Feeds

Glitch diverts net traffic through Chinese ISP

Twice in two weeks

Using blade systems to cut costs and sharpen efficiencies

Internet service providers in China briefly tainted network routing tables on Thursday, marking the second time in two weeks operators in that country have done so, IDG news reports.

The bad networking information originated from IDC China Telecommunication and was soon retransmitted by China's state-owned China Telecommunications. ISPs including AT&T, Level3, Deutsche Telekom, Qwest Communications and Telefonica soon incorporated the data into their tables as well, IDG said.

As a result, routing information for 32,000 to 37,000 networks was affected, potentially causing them to be redirected through IDC China instead of their path. Some 8,000 of the networks were located in the US, including those operated by Dell, Apple, CNN, and Starbucks. Networks in Australia, China and elsewhere were also affected.

The incident comes two weeks after a similar networking anomaly caused people in Chile to be redirected to Chinese networks, potentially blocking websites such as Facebook and YouTube, which are banned in that country.

The snafu underscores the fragility of the Border Gateway Protocol, which is used to route traffic over the internet. The core net underpinning remains susceptible to man-in-the-middle attacks that can divert traffic to impostor networks.

At the 2008 Defcon hacker conference in Las Vegas, researchers demonstrated a BGP attack that allowed them to redirect traffic bound for the conference network to a system they controlled in New York. Also in 2008, large chunks of the internet lost access to YouTube when BGP tables inside Pakistan spread to other countries.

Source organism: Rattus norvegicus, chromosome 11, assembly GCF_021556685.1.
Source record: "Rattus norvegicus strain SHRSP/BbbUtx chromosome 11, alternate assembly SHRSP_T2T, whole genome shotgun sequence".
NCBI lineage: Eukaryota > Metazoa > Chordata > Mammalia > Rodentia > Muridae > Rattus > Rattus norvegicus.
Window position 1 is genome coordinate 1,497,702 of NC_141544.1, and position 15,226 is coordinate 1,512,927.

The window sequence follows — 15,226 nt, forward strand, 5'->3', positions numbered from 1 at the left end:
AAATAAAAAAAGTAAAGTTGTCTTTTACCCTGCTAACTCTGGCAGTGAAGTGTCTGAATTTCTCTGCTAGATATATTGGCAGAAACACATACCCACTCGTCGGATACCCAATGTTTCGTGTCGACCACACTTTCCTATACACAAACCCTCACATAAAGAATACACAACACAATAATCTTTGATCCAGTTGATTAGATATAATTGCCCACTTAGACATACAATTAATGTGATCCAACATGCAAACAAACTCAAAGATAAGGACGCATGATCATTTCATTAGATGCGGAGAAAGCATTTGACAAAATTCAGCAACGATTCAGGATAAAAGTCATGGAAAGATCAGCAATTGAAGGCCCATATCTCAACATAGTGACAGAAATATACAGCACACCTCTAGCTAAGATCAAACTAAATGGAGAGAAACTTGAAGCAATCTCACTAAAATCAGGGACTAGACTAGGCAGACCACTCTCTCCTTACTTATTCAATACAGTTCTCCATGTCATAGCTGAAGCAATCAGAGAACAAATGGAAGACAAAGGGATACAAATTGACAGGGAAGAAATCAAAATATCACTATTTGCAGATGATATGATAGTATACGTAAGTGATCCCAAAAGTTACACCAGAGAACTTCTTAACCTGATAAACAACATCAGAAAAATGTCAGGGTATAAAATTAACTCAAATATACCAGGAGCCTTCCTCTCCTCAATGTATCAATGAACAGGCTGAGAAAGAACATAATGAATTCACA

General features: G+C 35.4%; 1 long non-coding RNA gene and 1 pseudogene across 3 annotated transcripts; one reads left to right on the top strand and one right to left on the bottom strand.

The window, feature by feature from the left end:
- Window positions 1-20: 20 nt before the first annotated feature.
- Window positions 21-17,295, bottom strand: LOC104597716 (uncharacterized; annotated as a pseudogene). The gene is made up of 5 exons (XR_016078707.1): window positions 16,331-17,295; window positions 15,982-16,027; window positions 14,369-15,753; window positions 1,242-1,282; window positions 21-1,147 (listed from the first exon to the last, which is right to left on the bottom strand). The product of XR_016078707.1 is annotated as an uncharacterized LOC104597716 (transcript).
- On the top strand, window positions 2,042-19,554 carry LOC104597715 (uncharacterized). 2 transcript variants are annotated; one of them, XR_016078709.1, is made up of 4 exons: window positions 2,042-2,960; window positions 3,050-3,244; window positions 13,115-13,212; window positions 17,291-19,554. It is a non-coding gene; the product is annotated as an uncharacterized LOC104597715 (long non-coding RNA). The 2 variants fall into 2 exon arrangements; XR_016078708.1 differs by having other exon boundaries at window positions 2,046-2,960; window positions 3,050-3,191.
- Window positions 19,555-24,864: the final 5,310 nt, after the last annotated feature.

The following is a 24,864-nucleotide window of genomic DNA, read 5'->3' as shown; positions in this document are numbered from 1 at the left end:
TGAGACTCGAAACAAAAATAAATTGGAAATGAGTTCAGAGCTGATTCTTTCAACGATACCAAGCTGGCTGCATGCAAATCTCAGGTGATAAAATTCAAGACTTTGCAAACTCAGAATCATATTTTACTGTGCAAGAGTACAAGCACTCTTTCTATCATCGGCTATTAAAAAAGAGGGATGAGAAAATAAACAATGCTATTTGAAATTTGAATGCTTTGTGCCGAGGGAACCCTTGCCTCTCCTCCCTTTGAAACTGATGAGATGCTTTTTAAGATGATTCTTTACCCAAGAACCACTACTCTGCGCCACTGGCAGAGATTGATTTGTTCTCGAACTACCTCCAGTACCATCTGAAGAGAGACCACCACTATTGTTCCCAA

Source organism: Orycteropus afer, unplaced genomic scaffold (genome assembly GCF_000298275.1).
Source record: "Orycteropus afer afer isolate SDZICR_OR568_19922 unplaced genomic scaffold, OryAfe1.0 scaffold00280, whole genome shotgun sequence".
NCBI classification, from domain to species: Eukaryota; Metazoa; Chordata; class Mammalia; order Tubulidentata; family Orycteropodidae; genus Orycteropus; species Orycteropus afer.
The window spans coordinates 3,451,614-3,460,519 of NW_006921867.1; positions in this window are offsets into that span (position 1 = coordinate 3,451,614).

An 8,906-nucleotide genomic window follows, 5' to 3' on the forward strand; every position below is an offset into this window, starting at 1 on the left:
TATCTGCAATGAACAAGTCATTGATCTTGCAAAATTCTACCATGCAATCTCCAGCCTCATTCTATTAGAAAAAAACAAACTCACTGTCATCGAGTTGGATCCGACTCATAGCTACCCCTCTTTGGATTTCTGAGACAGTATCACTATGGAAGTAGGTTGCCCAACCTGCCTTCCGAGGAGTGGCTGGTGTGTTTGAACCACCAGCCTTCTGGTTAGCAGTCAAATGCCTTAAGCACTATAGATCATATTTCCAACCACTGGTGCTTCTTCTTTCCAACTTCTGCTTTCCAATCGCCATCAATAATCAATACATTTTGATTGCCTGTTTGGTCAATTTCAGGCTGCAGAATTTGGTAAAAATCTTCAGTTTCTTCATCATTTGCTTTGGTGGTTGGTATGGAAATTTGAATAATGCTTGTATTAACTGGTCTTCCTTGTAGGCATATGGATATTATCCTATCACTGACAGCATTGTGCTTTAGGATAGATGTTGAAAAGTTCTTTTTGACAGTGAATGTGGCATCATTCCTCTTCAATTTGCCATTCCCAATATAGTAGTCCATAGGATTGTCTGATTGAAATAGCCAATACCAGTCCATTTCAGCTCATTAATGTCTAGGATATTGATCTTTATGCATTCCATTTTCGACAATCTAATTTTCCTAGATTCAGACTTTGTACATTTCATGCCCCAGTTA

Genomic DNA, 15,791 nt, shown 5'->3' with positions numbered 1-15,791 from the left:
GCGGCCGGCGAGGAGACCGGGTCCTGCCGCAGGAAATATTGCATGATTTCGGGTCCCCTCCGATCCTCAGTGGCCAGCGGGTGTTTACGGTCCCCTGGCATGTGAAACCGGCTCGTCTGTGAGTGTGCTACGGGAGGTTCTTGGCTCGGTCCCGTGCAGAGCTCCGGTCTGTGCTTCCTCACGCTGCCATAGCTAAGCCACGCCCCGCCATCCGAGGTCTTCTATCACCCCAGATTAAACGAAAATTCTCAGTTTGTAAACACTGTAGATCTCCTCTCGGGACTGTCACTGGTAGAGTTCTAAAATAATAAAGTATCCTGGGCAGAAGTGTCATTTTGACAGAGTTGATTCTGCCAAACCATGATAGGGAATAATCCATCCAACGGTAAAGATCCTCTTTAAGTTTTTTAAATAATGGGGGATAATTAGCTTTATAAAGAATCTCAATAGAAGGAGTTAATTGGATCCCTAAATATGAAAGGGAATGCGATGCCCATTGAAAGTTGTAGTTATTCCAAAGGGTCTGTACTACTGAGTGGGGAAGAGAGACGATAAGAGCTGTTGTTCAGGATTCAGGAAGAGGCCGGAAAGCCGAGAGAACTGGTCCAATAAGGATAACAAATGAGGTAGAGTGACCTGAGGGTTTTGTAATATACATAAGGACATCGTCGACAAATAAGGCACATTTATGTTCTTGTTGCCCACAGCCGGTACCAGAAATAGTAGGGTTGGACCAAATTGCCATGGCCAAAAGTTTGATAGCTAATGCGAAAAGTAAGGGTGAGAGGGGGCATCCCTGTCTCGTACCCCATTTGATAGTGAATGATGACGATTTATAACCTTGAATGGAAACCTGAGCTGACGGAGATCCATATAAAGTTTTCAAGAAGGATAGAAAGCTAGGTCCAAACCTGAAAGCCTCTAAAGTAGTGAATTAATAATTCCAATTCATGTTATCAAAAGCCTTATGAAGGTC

It's unclear how widely felt Thursday's incident was outside of Asia, IDG said. Routers frequently subscribe to several BGP routes and follow the shortest path. That means networks physically located in the US, Europe and elsewhere may have ignored the tables that traveled through China. ®

The smart choice: opportunity from uncertainty

More from The Register

next story
Yorkshire cops fail to grasp principle behind BT Fon Wi-Fi network
'Prevent people that are passing by to hook up to your network', pleads plod
HIDDEN packet sniffer spy tech in MILLIONS of iPhones, iPads – expert
Don't panic though – Apple's backdoor is not wide open to all, guru tells us
NEW, SINISTER web tracking tech fingerprints your computer by making it draw
Have you been on YouPorn lately, perhaps? White House website?
LibreSSL RNG bug fix: What's all the forking fuss about, ask devs
Blow to bit-spitter 'tis but a flesh wound, claim team
Black Hat anti-Tor talk smashed by lawyers' wrecking ball
Unmasking hidden users is too hot for Carnegie-Mellon
Attackers raid SWISS BANKS with DNS and malware bombs
'Retefe' trojan uses clever spin on old attacks to grant total control of bank accounts
Manic malware Mayhem spreads through Linux, FreeBSD web servers
And how Google could cripple infection rate in a second
Don't look, Snowden: Security biz chases Tails with zero-day flaws alert
Exodus vows not to sell secrets of whistleblower's favorite OS
prev story

Whitepapers

Seven Steps to Software Security
Seven practical steps you can begin to take today to secure your applications and prevent the damages a successful cyber-attack can cause.
Consolidation: The Foundation for IT Business Transformation
In this whitepaper learn how effective consolidation of IT and business resources can enable multiple, meaningful business benefits.
Designing a Defense for Mobile Applications
Learn about the various considerations for defending mobile applications - from the application architecture itself to the myriad testing technologies.
Build a business case: developing custom apps
Learn how to maximize the value of custom applications by accelerating and simplifying their development.
Consolidation: the foundation for IT and business transformation
In this whitepaper learn how effective consolidation of IT and business resources can enable multiple, meaningful business benefits.